Did you know that over 500,000,000 single-use, plastic straws are used in the U.S.A. every day? Although they offer drinkers convenience, plastic straws cannot be recycled properly due to their size and weight and are common pollutants found in the ocean and in landfills.
Keep reading for to learn more about the environmental issues caused by straws and the pledge from Starbucks to eliminate plastic straws.
Impact of Plastic on the Environment
Plastic straws take over 200 years to fully “decompose,” but even then, plastic decomposition isn’t actually possible. Instead, plastic goods break down into small pieces, known as microplastics. Wildlife (and humans) eventually consume microplastics. These tiny particles are potentially carcinogenic and attract other water pollutants in open water.
Image sourced from VOX
Plastic consumption toxic. Plastics are responsible for large-scale bird and marine life death and suffering. Wildlife accidentally consumes, chokes on, or is strangled by discarded plastic waste. Over the years, there have been countless videos showing the impact straw solution is having on wildlife, particularly in the ocean.
Don’t believe me? Check out this video of a Sea Turtle with a plastic straw stuck in its nostril. another known effect of plastics on marine life is that plastic toxins are contributing to destroying coral reefs.
Keep reading more for the goal for Starbucks to eliminate plastic straws by 2020.
Starbucks to Eliminate Plastic Straws
Many major companies have yet to adopt more sustainable business practices. This past Monday, July 9th, Starbucks announced that it will be phasing out single-use plastic straws. Instead of using straws, the chain will introduce new lids across it’s 28,000 global stores by 2020. Some are dubbing the new cups “adult sippy cups.”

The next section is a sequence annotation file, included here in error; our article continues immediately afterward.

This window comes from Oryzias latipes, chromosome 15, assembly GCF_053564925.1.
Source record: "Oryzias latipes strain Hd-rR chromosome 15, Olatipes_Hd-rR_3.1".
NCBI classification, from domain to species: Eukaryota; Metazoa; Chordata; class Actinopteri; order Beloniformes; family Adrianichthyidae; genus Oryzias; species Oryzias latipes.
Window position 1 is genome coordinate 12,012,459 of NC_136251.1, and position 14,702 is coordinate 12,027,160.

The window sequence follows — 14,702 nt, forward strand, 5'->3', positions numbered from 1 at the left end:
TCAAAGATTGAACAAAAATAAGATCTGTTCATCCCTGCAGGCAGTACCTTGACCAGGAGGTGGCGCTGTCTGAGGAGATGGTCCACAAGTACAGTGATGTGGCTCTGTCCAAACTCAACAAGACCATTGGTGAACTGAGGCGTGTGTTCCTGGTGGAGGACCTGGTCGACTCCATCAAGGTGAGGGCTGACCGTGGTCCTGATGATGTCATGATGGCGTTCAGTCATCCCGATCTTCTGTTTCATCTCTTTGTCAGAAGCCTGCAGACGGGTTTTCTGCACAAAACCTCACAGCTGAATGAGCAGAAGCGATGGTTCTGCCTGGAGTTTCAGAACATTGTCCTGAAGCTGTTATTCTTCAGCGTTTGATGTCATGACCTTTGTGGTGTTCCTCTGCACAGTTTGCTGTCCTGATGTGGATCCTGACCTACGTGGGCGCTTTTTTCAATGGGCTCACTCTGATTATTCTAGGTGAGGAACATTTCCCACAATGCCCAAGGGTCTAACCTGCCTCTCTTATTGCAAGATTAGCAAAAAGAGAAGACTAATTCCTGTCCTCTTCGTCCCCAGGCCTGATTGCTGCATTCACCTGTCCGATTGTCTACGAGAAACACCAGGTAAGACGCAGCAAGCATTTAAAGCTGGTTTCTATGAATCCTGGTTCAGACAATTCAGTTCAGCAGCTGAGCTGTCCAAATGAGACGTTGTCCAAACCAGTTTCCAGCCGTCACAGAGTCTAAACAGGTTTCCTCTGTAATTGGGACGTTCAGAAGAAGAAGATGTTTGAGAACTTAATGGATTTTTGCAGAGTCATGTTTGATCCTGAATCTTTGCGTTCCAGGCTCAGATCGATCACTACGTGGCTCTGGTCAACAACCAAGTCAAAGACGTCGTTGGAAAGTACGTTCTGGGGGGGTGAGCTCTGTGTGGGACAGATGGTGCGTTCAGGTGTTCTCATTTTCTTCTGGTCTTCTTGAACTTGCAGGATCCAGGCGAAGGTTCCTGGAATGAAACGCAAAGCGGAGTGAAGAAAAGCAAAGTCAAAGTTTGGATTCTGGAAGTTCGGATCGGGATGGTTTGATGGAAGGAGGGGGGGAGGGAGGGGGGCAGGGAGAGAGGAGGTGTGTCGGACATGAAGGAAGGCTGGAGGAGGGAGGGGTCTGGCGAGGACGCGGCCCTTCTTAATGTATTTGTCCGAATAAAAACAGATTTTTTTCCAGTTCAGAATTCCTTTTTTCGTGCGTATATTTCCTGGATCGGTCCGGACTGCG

Source: Business Insider
Starbucks’ action will be good for combatting pollution. Also, the brand’s wide-sweeping change has the possibility to inspire other brands to follow suit. Moreover, this announcement is already spurring great conversation across the country about the use of plastics and the effect that plastics are having on the environment.
Plastic straws are only the tip of the iceberg when it comes to pollution in our oceans. See below for a graphic from a 2017 study by the Ocean Conservatory, which highlights the most commonly found ocean pollutants on coastal shores. In fact, there are portions of the ocean that are so polluted that those zones are virtually uninhabitable for marine life. Read here for more information on the Great Pacific Trash Vortex.
If reading all of the aforementioned facts about plastic pollution still isn’t enough of a deterrent for you to minimize your use of certain plastics such as straws, then the below are great options that will have a less negative impact on the environment: